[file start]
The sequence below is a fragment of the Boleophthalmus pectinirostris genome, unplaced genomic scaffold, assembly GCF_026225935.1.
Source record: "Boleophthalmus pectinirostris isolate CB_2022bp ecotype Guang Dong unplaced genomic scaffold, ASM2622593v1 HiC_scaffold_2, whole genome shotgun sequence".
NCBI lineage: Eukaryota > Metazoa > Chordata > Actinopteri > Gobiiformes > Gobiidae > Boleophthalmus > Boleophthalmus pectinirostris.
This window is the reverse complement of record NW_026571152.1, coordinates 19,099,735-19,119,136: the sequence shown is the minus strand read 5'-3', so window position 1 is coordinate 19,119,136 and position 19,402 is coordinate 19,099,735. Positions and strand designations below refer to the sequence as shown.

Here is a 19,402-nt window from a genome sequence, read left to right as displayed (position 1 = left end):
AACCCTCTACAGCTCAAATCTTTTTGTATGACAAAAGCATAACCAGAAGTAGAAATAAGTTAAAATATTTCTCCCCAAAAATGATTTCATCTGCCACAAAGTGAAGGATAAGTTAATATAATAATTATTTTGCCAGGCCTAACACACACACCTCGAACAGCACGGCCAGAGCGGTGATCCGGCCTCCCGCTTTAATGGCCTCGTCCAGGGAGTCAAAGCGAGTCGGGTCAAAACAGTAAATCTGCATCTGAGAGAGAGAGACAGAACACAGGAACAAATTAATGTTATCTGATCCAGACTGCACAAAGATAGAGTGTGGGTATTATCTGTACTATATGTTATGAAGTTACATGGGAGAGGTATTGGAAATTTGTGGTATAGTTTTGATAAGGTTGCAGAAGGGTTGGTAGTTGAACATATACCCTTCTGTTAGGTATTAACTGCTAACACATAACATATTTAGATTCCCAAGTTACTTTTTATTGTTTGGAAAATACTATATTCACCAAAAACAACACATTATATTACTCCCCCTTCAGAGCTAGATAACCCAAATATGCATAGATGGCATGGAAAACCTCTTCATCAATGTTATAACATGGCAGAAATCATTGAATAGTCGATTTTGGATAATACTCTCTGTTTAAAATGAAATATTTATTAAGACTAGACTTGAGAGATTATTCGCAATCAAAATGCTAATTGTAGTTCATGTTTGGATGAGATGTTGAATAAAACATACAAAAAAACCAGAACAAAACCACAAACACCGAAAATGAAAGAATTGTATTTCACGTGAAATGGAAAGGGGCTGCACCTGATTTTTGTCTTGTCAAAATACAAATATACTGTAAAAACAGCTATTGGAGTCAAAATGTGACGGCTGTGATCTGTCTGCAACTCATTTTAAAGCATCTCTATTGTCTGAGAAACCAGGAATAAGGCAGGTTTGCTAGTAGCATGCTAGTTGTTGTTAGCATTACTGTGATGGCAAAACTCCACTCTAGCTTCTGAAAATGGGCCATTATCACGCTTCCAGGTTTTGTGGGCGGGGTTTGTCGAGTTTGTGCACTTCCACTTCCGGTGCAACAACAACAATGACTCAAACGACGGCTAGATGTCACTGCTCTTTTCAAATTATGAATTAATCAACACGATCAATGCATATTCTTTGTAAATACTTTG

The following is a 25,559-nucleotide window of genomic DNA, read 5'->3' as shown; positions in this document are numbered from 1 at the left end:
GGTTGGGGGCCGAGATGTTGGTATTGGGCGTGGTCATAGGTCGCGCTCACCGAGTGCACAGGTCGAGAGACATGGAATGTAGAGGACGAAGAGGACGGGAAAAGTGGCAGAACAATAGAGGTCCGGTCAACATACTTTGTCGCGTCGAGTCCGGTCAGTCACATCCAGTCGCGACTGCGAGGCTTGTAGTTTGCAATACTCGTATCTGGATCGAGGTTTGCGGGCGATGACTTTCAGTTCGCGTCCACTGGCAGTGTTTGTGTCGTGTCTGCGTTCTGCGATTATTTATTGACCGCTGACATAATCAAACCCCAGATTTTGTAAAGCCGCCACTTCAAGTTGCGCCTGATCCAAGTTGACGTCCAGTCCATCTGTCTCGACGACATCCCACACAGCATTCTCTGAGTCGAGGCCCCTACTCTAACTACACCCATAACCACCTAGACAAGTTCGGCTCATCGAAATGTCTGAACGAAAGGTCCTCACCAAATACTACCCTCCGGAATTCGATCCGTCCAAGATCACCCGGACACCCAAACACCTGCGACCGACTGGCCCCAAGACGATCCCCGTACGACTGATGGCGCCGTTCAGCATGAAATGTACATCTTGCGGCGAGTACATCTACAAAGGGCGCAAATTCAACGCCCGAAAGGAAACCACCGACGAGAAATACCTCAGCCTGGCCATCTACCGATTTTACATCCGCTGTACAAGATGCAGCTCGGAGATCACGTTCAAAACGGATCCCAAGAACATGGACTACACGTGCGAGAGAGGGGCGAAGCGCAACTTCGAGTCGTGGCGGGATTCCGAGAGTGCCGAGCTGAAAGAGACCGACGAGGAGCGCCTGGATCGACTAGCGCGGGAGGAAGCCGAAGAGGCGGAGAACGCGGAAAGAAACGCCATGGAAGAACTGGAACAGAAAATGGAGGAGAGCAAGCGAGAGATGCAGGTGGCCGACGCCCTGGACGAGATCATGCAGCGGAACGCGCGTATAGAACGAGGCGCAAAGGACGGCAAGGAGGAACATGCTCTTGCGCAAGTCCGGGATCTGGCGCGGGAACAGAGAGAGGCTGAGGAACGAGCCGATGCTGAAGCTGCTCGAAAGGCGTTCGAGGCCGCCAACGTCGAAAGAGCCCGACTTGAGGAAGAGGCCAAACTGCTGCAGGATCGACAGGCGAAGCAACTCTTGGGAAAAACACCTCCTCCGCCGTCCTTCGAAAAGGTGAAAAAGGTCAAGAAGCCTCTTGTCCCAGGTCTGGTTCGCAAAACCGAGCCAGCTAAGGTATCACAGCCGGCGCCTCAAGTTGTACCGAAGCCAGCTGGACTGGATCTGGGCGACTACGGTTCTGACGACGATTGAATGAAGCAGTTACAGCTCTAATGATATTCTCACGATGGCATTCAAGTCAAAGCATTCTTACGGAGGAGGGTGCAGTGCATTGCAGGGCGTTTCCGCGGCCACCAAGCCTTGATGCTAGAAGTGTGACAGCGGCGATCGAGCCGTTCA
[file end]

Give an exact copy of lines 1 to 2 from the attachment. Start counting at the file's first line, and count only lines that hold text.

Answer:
The sequence below is a fragment of the Boleophthalmus pectinirostris genome, unplaced genomic scaffold, assembly GCF_026225935.1.
Source record: "Boleophthalmus pectinirostris isolate CB_2022bp ecotype Guang Dong unplaced genomic scaffold, ASM2622593v1 HiC_scaffold_2, whole genome shotgun sequence".